Wednesday, December 6, 2017

When You Feel Like Quitting by Heather Day Gilbert


Ask any author who's been at it for several years (well, except someone like J. K. Rowling or Stephen King), and they'll probably tell you they reached a point where they thought about throwing in the towel. Writing books is hard, and marketing them is unavoidable and time-consuming.

There are so many ways authors can become discouraged. 

Here are a few that might resonate with you today: 

  • Seeing other authors placing and winning in contests where you were sure you had a shot
  • Seeing other authors signing multiple-book contracts with big-name publishers while you're struggling to get one book picked up
  • Experiencing a lackluster book release after tremendous time and effort went into it
  • Putting in full-time hours on this writing job that barely pays like a part-time job (particularly true for indie authors, who handle everything about book production themselves, so there is far more time invested from the get-go)
  • Getting a string of low reviews that might be completely off-base, but they feel like a barrage of hatred for all your hard work
  • Not hearing back from agents, editors, early readers...whoever it is you've pinned your hopes on to encourage you as an author
  • Dealing with a lack of moral support from significant others/family

I can't say I've experienced all these discouraging things, but I have experienced nearly all of them. And sometimes these discouragements turn into the perfect storm and you just want to Q.U.I.T.

I reached one of those points recently—and the timing is so dumb, because I'm poised on the brink of another book release, with three books contracted in the future. But discouragement is no respecter of book release plans.

So what's the remedy? I can't tell you how many times my husband, my critique partner, my parents, or my readers, have pep-talked me when I was in a pit of despair about my author career. If I hadn't had their support, I know I wouldn't have stayed the course this long.

And to look at the bright side, accolades and awards do come along, and sometimes readers send emails that make your entire month, and sometimes you get a string of GOOD reviews, and you feel, for one beaming moment of glory, like your work is appreciated.

But when discouragement knocks you flat, there's only one way to keep moving forward (and it only works if you know you're supposed to be writing): you have to DIG DEEP AND KEEP GOING. You begin to laugh at discouragement—verily, you even come to EXPECT it—and you sit down in that chair and you write ANYWAY.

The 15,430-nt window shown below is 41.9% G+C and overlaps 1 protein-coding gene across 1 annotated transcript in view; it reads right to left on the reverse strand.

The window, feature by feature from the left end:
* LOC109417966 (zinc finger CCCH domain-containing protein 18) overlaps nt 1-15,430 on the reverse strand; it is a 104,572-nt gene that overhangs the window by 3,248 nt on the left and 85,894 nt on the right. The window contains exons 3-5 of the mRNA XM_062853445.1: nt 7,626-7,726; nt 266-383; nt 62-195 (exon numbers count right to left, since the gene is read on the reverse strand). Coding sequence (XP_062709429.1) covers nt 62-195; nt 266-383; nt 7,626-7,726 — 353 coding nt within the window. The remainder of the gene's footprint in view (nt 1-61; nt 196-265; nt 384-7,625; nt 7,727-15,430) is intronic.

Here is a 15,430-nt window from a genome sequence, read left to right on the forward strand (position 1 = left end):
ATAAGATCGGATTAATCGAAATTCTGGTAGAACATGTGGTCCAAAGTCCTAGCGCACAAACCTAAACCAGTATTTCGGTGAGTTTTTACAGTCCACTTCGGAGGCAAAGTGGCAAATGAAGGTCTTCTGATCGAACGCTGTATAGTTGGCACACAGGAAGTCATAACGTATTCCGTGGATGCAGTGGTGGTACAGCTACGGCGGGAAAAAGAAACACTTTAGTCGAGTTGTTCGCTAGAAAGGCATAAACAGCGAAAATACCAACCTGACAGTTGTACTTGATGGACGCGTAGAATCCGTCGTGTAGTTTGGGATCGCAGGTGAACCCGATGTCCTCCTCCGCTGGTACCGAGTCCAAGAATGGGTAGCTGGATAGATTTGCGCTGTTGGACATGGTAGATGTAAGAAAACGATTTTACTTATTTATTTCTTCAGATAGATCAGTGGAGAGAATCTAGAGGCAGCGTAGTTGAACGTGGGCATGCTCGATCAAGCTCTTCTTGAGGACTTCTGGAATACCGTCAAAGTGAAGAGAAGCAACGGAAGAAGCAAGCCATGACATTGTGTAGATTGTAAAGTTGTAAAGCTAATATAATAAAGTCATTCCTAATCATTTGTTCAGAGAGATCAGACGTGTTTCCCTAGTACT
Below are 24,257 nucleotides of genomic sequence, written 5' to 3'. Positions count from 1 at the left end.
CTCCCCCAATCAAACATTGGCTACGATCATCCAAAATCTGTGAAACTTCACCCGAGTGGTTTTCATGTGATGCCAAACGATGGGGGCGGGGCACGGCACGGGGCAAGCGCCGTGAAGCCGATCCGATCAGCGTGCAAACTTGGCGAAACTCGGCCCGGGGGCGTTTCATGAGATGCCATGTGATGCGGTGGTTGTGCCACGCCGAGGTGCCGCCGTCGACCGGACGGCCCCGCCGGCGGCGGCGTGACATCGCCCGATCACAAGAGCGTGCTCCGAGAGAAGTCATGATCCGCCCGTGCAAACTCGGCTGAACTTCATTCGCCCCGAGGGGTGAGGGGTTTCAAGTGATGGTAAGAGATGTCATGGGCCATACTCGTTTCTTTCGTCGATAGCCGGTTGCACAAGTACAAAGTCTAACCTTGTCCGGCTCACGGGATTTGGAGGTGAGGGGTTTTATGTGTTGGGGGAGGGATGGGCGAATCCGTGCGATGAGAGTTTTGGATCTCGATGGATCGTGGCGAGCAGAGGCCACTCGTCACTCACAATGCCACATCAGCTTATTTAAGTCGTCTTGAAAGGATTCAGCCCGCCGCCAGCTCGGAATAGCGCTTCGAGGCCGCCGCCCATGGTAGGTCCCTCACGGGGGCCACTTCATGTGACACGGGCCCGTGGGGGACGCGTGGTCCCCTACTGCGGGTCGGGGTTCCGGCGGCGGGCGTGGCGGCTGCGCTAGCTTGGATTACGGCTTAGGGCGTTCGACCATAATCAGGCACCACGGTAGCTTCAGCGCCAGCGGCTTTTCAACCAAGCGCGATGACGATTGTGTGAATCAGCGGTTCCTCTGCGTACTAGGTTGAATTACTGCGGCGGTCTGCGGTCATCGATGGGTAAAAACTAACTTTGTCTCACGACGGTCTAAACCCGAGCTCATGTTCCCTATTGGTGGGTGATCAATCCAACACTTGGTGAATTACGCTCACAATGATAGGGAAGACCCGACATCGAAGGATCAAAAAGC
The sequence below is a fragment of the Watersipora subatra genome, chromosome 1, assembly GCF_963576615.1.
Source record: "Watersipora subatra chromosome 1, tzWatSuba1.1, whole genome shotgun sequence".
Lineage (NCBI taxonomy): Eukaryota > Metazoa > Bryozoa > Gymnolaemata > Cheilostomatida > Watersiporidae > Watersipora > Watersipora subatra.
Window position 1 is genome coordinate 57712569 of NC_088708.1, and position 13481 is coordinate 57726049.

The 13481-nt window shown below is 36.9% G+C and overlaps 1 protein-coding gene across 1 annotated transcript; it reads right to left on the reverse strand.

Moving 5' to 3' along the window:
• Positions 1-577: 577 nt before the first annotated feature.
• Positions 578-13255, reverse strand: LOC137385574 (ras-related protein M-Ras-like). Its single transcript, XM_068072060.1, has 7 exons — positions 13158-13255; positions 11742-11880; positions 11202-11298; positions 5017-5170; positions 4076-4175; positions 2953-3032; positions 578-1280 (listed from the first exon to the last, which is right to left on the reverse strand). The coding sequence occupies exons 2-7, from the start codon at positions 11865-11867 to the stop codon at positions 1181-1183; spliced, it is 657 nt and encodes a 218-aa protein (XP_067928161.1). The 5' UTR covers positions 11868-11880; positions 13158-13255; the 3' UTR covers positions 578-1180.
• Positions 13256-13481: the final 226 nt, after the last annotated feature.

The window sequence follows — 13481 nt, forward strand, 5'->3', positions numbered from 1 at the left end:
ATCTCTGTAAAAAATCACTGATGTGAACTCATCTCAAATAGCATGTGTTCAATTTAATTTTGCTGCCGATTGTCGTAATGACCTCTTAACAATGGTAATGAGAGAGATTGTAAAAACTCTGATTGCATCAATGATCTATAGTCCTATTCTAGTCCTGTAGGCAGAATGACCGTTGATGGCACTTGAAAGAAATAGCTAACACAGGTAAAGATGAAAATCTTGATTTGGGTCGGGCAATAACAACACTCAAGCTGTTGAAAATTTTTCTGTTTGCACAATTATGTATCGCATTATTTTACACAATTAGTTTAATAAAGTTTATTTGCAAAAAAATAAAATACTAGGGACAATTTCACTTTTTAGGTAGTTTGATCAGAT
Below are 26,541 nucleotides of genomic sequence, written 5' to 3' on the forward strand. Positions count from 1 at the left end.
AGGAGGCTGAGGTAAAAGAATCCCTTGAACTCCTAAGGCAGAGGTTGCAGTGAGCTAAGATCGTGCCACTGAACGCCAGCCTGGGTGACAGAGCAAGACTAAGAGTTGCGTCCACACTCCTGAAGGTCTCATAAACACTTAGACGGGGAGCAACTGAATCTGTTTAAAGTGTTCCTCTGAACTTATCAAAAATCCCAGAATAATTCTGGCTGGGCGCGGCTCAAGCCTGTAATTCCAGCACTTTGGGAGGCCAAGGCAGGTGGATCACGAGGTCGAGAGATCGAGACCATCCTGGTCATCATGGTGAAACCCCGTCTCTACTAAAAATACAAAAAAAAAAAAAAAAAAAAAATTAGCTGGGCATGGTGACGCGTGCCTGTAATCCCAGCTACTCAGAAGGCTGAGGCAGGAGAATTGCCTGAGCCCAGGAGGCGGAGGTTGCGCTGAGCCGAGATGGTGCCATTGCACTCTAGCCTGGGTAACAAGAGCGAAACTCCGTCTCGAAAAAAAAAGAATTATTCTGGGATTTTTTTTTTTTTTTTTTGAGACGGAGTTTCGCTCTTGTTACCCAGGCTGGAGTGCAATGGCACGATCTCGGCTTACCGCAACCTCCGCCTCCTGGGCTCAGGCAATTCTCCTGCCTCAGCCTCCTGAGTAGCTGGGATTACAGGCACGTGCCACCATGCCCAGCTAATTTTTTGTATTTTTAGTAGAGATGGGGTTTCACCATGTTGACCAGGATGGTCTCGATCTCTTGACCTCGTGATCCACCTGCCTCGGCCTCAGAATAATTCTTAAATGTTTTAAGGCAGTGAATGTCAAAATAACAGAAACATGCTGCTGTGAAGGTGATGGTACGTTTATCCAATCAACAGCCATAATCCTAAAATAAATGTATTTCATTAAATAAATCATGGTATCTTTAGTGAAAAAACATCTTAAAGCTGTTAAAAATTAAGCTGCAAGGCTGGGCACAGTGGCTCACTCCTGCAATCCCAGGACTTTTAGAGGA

Because we know what happens if we don't—our books will slide right off the readers' radar. Sure, we can market and advertise our previous releases, but readers always want NEW and shiny books, and if we're not producing them, mostly likely our income will continue to decrease. And quite possibly our happiness will decrease, too, if we find joy in creating stories for people to read, which I think most of us do.

Please note that I'm not saying we have to write 24-7 and market like maniacs. There are definite times and seasons in life when we have to step back and take extended breaks from writing and marketing. But if we don't come back and stay in the game, we are likely torpedoing our careers, no matter our previous successes.

For me personally, I've put in too many hours and worked too hard to throw my career over just yet. Maybe there will come a day when I do, but today isn't that day. If you've been feeling discouraged about writing, but you know it's what you want to do most of all, don't rely on others to keep lifting you up. Dig deep and find the motivation in yourself to keep producing new books for your readers. I know they will thank you!

And if this post felt a bit harsh, please know that this entire article was really written as one gigantic, personal pep talk to myself. As for me, I've determined I'm going to keep writing. 


How about you? Has there been a time when you've considered giving up your writing career?


~~~~~~


HEATHER DAY GILBERT, a Grace Award winner and bestselling author, writes novels that capture life in all its messy, bittersweet, hope-filled glory. Born and raised in the West Virginia mountains, generational story-telling runs in her blood. Heather writes Viking historicals and contemporary mystery/suspense. Publisher's Weekly gave Heather's Viking historical Forest Child a starred review, saying it is "an engaging story depicting timeless human struggles with faith, love, loyalty, and leadership." Find out more on heatherdaygilbert.com.

33 comments:

  1. I'm glad you didn't give up, Heather! Love your books.

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  2. Thanks for sharing! As writers, we love writing, but it sure is a tough business.

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    1. I agree! It can be so overwhelming. But over time, I do think we get really comfy with our writing voice and more comfy with the social media. TIME is really the thing I'm always fighting to get more of, it seems!

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  3. Spot on! I go through seasons frequently when I think I should quit. Amen, sister!

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    1. Don't do it, girl!!! But yeah, I totally understand!

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  4. So glad so many can relate! I always feel like a loser just contemplating quitting, but sometimes it just requires re-evaluating what I've taken on and downsizing a bit. Sometimes, it's just a season of being unproductive, but it's okay because it's necessary.

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  5. I’ve certainly felt this! Writing seems to ebb and flow in spurts and snags, yanking you along the ups and downs. Thank you for being transparent!

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    1. I agree, Anne. This whole writing life is a roller coaster. One day you're soaring high because you got a fantastic email from a reader, the next you're sinking in sadness because your book didn't even final in an awards contest. Highs and lows all the time. I think it's good to know we're not alone in the feelings that go alone with them, and that other authors are feeling it too!

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  6. Yep. Most of this. And at one point it was you who kept me going! Thank you for that.

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    1. Aw, Joy, thank you. I consider that an honor, to have encouraged you along the way!

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  7. I've considered not publishing books any more, but I'd never give up my writing career of my own free will. I have written for a newspaper and magazines for more than 30 years so writing will always be a part of me. Publishing novels is another beast altogether.